I’ve been keeping my eyes out for terracotta tiles which jazz up the fronts of late Victorian buildings and have begun to sketch and record them – their patterns and dates if provided. I had a hunch that they might give me a means to map connections with times and places.
Yesterday I was sketching in Islington, first along the Hornsey Road and then along Upper Street when I looked up and saw the very same tiles that I had sketched on a primary school in Newcastle-under-Lyme.
Yes, I’ve turned into a tile anorak…
Terracotta tiles on Upper St. Islington
terracotta tiles on Upper St Islington
However, the above sketches are the tiles which I drew from Hassell St School:
I’d love to know where these tiles were made. One source could be Blashfield’s
Been thinking ahead to drawing another stretch of the Great North Road later this year. I like to sketch from the street first to get a good look at some of the details so pitched my perch opposite the Fig and Olive on Upper Steet, Islington.
I use a handy portable camping stool – it’s lightweight and fits easily into a bag and I tucked myself into a corner, well clear of the fire station.
Stating the obvious, it was pretty cold and so on the fist day of the Chinese New Year (Rooster), I chickened out after one sketch and went for an indoor brew nearby. Couldn’t see a Shirker’s Cafe, but this place, the Workers Cafe looked like I could sketch from the empty seat in the front window.
Back home again next day via a catch-up with a dear old pal, meeting up in Milton Keynes.
Thought I would share a few pics of the couple of days spent sketching another stretch of the Holloway Road. This time I brought along a length of cartridge paper which I had prepared at home with a wash of gum arabic and French and English Ochre pigments, to give the paper a bit of warmth.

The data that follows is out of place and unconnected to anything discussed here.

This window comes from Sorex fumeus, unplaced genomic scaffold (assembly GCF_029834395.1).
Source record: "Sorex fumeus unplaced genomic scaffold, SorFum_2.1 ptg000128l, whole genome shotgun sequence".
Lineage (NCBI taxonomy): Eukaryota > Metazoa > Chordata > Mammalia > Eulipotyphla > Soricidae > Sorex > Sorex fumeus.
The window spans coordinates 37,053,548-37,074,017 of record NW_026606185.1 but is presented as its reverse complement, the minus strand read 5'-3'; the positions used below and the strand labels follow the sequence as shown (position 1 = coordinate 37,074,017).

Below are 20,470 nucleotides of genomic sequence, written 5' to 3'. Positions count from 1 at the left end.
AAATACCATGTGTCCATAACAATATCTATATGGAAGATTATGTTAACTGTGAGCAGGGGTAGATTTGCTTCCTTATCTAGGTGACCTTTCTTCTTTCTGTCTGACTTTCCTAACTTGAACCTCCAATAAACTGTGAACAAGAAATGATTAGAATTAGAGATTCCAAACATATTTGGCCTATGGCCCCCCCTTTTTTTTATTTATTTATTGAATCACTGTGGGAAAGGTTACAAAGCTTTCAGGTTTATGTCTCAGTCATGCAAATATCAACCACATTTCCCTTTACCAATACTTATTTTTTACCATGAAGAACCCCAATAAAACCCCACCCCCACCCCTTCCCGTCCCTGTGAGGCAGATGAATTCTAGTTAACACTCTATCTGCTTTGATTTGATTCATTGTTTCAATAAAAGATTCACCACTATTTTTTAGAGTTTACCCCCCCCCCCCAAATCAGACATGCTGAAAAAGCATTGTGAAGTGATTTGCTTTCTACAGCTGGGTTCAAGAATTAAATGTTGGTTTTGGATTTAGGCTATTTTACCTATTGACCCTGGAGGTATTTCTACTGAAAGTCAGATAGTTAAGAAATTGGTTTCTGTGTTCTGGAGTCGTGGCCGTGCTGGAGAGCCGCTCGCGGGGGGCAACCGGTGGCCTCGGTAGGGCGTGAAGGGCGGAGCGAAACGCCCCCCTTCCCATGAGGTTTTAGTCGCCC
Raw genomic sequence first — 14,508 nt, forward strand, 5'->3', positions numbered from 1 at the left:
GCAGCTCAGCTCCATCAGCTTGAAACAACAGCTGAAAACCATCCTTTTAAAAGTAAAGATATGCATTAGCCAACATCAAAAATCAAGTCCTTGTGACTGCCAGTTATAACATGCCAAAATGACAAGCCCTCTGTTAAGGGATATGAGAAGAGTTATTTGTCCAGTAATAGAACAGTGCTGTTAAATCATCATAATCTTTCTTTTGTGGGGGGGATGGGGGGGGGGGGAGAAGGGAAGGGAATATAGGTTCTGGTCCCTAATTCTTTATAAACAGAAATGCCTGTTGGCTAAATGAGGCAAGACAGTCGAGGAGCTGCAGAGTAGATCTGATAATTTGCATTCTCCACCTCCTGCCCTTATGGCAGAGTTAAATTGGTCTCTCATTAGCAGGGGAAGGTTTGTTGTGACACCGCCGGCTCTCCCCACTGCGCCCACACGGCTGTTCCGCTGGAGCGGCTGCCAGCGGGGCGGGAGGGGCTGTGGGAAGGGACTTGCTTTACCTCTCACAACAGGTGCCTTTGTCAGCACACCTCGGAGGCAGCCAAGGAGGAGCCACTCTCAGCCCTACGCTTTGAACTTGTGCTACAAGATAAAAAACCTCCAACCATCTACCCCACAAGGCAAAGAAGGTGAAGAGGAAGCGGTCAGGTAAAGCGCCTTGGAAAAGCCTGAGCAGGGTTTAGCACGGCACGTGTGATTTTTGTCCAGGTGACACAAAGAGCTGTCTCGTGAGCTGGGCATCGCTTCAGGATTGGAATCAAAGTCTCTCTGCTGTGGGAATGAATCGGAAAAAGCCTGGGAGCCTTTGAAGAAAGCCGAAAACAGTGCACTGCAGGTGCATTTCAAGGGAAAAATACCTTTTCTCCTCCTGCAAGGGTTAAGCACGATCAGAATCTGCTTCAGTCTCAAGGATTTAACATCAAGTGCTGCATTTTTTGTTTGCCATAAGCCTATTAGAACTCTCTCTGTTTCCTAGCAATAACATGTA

Note the colourful tote bag by the French American artist Gwenn Seemel – I admire her outlook on copyright as well as her colourful artwork.
I’d packed half a dozen clothes pegs to clip the paper to a folder which seemed to work quite well. Even though it’s non-stop busy along this road, several people stopped to pass the time of day with me and thanks to Sean for taking this photo and sending it to me.
The drawing is now complete, scanned and can be seen in full on my website. Limited edition prints are now available to buy.
Over the summer, I spent some time down in London, with our son. I was in the middle of Sketch Book Skool drawing frenzy, making the most of every moment I could to draw – even on the top of a London bus!
Once you start sketching, you can’t help but notice how much more you want to draw and it was during this time that I made the rash promise to myself that I would draw the Holloway Road.
After a few months preparation I have begun to work on the first of what I hope will be many more drawings, but thought you would like a flavour of what’s to come with some of my summer sketches.